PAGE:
In 2013 the State Library of NSW hosts many key shows including the festival’s flagship event, the Head On Portrait Prize, photojournalist Benjamin Lowy’s iAfghanistan, and Street, a group show of nine local photographers documenting their city.
For her series BLACK ON WHITE, Belinda Mason travelled to remote communities in Arnhem Land at the first anniversary of the Australian Government’s Intervention Policy to hear community reactions and ask them to make a visual record of their opinions. Her original goal was to enable Balanda (white, Arnhem Land) people to have an insight to the viewpoint of Yolngu (Aboriginal, Arnhem Land) Australians have on white Australians and their culture. Over 200 Indigenous people from regional, remote and urban communities have participated in this project, also at the State Library from May 6.
At Redfern Community Centre Barbara McGrady (a Gamilario/Murri woman) shows her social history of contemporary Aboriginal life over 30 years, from May 1 to June 30. Also in Redfern (May 11-23) ArtHere Exhibition Space features three shows during Head On, including Marnya Rothe’s Women in Uniform: portraits of powerful, beautiful women attempting to break the glass ceiling of traditionally male-dominated careers like pilots, trades, and the forces. MASK by Maya Kolega is an attempt to reconstruct lost dreams.
This year the inaugural Head Off Landscape Prize takes place alongside the Portrait Prize and will be on display in Paddington Reservoir Gardens for Head On’s duration. Judged without names by some of the most influential people in the industry, the 20 finalists challenge the definition of landscape.
Paddington’s Global Gallery becomes a festival hub hosting 15 exhibitions by 15 photographers including Jimmy Pozarik’s moving work resulting from his time as artist in residence at the Sydney Children’s Hospital.
Not far away at Stills Gallery, one of New York’s most influential gallerists, Yossi Milo, is bringing one of his acclaimed gallery shows to Sydney. On display will be Tim Hetherington’s series Infidel – an intimate account of American active-duty troops in eastern Afghanistan. Hetherington was tragically killed on April 20, 2011, while photographing and filming the conflict in Libya (May 22-June 22).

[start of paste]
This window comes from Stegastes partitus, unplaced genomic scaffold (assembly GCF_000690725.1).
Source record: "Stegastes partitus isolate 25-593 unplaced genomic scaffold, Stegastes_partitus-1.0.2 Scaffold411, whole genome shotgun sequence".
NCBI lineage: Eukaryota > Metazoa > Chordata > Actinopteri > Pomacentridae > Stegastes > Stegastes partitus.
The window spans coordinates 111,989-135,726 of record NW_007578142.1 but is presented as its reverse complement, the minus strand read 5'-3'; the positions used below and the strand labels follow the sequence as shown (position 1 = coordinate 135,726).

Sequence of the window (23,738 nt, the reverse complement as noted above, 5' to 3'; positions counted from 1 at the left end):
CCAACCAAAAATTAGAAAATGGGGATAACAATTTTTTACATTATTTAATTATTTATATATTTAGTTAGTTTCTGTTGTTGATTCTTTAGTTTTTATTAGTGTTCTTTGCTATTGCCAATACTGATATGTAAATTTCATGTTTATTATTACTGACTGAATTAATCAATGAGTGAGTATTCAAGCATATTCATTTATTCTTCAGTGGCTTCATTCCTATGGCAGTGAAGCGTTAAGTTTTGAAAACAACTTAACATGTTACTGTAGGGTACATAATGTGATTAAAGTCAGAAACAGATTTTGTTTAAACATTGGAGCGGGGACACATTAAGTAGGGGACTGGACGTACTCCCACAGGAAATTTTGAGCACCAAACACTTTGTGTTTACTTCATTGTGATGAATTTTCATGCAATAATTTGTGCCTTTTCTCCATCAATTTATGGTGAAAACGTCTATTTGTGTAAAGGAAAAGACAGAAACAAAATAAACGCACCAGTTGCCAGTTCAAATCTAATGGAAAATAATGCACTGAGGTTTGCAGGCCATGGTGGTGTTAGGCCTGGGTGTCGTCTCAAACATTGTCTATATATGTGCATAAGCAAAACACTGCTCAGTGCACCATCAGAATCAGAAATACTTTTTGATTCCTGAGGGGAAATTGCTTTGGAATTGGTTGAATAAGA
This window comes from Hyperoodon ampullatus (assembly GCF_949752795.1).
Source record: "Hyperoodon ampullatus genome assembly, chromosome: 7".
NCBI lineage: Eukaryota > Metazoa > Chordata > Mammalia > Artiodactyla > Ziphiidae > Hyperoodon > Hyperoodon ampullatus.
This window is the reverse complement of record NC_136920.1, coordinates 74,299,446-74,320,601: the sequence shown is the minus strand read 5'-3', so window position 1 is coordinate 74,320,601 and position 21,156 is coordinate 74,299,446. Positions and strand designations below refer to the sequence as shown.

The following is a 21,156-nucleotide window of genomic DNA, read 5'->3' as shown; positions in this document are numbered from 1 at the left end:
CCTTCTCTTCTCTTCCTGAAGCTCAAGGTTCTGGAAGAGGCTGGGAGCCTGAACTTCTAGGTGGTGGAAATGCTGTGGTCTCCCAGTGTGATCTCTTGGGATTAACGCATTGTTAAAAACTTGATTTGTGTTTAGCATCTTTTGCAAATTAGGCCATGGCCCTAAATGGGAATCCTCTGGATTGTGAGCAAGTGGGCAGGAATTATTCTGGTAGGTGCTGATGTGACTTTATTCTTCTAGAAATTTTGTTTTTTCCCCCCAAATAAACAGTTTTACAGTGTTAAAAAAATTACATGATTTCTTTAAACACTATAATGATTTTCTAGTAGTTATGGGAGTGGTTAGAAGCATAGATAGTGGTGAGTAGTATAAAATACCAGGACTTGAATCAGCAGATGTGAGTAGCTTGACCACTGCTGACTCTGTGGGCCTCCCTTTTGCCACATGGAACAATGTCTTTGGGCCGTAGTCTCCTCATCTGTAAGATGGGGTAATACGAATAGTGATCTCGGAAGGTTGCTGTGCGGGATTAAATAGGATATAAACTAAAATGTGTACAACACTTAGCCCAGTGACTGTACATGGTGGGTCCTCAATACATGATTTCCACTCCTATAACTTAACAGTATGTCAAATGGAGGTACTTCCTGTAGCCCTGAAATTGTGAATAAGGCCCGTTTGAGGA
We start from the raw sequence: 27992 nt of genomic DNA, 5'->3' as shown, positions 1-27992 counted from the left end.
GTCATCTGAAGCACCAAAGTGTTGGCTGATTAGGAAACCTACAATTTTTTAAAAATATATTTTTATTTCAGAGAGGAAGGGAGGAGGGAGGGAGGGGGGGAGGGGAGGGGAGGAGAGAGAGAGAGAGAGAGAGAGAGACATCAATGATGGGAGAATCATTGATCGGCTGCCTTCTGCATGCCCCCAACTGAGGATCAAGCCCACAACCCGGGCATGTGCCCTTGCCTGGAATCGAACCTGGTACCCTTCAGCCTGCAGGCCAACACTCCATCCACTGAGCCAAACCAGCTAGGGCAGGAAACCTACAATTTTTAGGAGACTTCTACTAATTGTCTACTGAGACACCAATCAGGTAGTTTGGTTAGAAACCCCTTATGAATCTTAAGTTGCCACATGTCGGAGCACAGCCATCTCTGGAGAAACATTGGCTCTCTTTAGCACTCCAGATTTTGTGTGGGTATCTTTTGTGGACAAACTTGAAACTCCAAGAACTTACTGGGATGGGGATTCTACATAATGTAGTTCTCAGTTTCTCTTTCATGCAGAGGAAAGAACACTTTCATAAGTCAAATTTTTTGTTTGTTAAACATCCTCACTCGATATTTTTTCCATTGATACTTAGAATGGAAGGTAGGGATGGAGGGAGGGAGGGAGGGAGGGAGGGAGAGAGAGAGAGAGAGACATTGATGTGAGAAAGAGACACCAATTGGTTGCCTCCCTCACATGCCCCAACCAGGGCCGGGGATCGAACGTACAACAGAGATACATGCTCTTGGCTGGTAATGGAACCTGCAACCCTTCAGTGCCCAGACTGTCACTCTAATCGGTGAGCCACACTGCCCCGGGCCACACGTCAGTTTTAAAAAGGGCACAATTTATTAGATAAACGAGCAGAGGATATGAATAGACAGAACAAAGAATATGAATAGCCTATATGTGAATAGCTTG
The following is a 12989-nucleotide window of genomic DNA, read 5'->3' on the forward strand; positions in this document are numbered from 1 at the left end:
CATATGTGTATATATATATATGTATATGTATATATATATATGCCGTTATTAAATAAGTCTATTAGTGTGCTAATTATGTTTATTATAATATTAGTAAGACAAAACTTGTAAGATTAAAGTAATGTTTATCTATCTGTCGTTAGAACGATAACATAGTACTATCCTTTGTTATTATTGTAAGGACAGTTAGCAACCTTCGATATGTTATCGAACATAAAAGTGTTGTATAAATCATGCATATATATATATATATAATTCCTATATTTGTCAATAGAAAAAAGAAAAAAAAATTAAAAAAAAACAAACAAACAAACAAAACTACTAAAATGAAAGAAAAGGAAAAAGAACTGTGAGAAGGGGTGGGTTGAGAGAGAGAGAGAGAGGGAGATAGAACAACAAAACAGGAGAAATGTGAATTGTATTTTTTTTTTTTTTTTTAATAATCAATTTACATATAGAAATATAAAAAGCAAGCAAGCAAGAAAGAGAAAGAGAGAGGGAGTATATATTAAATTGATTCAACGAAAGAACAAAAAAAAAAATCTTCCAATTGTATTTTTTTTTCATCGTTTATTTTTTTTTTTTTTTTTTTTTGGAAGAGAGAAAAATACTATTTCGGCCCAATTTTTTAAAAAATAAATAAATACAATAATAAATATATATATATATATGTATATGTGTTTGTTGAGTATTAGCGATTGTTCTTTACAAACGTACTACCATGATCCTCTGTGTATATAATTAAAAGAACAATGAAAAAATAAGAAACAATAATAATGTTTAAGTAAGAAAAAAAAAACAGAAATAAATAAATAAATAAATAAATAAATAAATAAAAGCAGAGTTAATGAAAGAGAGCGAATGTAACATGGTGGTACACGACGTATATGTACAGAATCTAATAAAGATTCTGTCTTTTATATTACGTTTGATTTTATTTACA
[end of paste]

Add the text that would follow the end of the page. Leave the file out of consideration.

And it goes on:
Centennial Park, arguably Sydney’s most beautiful gallery, is hosting outdoor exhibitions for humans and their four-legged friends: It’s a Dog’s Life (Holli Holitzer), Macro Wildlife (a detailed look at Sydney’s insects) and BACKYARD: Images from Mobile Phones (a curated phone photography competition).
In Over the Line Michael Magee focuses on the local, following the Newtown Jets through four seasons of rugby and much ritual, tension and jubilation. Familiar ovals and personalities will be on display at Blanco Negro in Alexandria from May 14-July 12.
See More Janes (Depot II Gallery, May 28-June 8) has six female photographers exploring gender roles, beauty and body image, for a second consecutive year. Jennifer Blau, Sam Heydt, Emma Phillips, Julie Sundberg, Anna Warr and Fiona Wolf aim to evoke a dialogue about how women see themselves and how the media and society influence that perception.
Paddington bookshops are getting behind photography too with a focus on lo-fi cameras. Ampersand Café and Bookstore is exhibiting David Landgren’s Thru a Plastic Lens, a collection of simple cityscapes, landscapes and structures captured with a Holga camera (May 3-June 30).
Other shows in the area include:
- Illawarra by Kurt Sorensen and Koji Makino (Barometer, Paddington, May 9-18)
- In Pursuit of Man’s Forgotten Dreams, Tom Le Her (Café Giulia, Chippendale, May 11-June 30).
- Translucence by Jacqui Dean (Depot Gallery, Waterloo, May 28-June 8).
- Signs of Human Life by Sally McInerney (Ginkgo, Glebe, May 16-29).
- Bluescapes by Reiner Spliedt (INDE Artspace, May 18-June 2)
- Suspense by Tyler Shields (MCLEMOI Gallery, Chippendale, May 17-June 6)
- At 107 Projects in Redfern, David Jo Bradley presents a comprehensive investigation into Australia’s Cape Range bioregion and its environmental features (May 16-June 9).
- Strange Fruit by Janet Tavener is a series of photographs exploring the geopolitics of food production and distribution, transforming exotic and heirloom varieties into photographed ice sculptures (June 18-July 6, Brenda May Annex in Waterloo).